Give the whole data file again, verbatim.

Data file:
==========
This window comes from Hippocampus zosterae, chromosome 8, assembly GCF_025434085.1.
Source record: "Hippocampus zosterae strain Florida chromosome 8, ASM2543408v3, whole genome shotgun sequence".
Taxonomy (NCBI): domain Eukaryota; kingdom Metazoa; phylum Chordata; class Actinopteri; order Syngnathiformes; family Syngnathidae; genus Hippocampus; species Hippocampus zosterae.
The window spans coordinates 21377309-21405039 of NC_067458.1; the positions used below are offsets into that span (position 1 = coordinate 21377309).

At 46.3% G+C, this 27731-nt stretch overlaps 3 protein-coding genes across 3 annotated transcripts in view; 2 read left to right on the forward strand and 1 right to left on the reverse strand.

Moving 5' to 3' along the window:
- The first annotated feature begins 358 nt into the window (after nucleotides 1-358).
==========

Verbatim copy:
This window comes from Hippocampus zosterae, chromosome 8, assembly GCF_025434085.1.
Source record: "Hippocampus zosterae strain Florida chromosome 8, ASM2543408v3, whole genome shotgun sequence".
Taxonomy (NCBI): domain Eukaryota; kingdom Metazoa; phylum Chordata; class Actinopteri; order Syngnathiformes; family Syngnathidae; genus Hippocampus; species Hippocampus zosterae.
The window spans coordinates 21377309-21405039 of NC_067458.1; the positions used below are offsets into that span (position 1 = coordinate 21377309).

At 46.3% G+C, this 27731-nt stretch overlaps 3 protein-coding genes across 3 annotated transcripts in view; 2 read left to right on the forward strand and 1 right to left on the reverse strand.

Moving 5' to 3' along the window:
- The first annotated feature begins 358 nt into the window (after nucleotides 1-358).